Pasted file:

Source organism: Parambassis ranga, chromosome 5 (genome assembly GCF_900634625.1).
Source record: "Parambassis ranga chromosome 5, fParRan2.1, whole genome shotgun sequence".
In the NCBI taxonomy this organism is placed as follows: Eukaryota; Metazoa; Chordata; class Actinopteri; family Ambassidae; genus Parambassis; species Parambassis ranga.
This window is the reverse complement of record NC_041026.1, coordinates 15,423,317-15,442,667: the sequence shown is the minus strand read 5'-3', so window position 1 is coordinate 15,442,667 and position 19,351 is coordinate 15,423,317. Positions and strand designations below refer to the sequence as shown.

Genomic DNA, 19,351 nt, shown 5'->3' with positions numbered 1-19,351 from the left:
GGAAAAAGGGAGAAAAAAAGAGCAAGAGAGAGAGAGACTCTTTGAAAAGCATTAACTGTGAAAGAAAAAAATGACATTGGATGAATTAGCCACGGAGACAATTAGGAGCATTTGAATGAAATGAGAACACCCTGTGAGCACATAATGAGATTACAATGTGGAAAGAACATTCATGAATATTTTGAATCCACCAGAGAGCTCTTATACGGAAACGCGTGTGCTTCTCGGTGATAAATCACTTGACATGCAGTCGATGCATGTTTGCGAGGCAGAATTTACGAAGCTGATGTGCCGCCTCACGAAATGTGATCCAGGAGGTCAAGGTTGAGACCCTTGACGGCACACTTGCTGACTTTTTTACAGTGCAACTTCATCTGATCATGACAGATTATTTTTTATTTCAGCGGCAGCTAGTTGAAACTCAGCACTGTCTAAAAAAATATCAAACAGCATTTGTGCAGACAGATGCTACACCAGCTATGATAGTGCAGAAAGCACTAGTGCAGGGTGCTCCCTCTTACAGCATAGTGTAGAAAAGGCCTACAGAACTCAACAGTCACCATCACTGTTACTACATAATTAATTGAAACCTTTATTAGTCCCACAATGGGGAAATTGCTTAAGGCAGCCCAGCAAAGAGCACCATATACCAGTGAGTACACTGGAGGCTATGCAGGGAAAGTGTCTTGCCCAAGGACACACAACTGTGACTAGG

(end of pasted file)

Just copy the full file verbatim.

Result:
Source organism: Parambassis ranga, chromosome 5 (genome assembly GCF_900634625.1).
Source record: "Parambassis ranga chromosome 5, fParRan2.1, whole genome shotgun sequence".
In the NCBI taxonomy this organism is placed as follows: Eukaryota; Metazoa; Chordata; class Actinopteri; family Ambassidae; genus Parambassis; species Parambassis ranga.
This window is the reverse complement of record NC_041026.1, coordinates 15,423,317-15,442,667: the sequence shown is the minus strand read 5'-3', so window position 1 is coordinate 15,442,667 and position 19,351 is coordinate 15,423,317. Positions and strand designations below refer to the sequence as shown.

Genomic DNA, 19,351 nt, shown 5'->3' with positions numbered 1-19,351 from the left:
GGAAAAAGGGAGAAAAAAAGAGCAAGAGAGAGAGAGACTCTTTGAAAAGCATTAACTGTGAAAGAAAAAAATGACATTGGATGAATTAGCCACGGAGACAATTAGGAGCATTTGAATGAAATGAGAACACCCTGTGAGCACATAATGAGATTACAATGTGGAAAGAACATTCATGAATATTTTGAATCCACCAGAGAGCTCTTATACGGAAACGCGTGTGCTTCTCGGTGATAAATCACTTGACATGCAGTCGATGCATGTTTGCGAGGCAGAATTTACGAAGCTGATGTGCCGCCTCACGAAATGTGATCCAGGAGGTCAAGGTTGAGACCCTTGACGGCACACTTGCTGACTTTTTTACAGTGCAACTTCATCTGATCATGACAGATTATTTTTTATTTCAGCGGCAGCTAGTTGAAACTCAGCACTGTCTAAAAAAATATCAAACAGCATTTGTGCAGACAGATGCTACACCAGCTATGATAGTGCAGAAAGCACTAGTGCAGGGTGCTCCCTCTTACAGCATAGTGTAGAAAAGGCCTACAGAACTCAACAGTCACCATCACTGTTACTACATAATTAATTGAAACCTTTATTAGTCCCACAATGGGGAAATTGCTTAAGGCAGCCCAGCAAAGAGCACCATATACCAGTGAGTACACTGGAGGCTATGCAGGGAAAGTGTCTTGCCCAAGGACACACAACTGTGACTAGG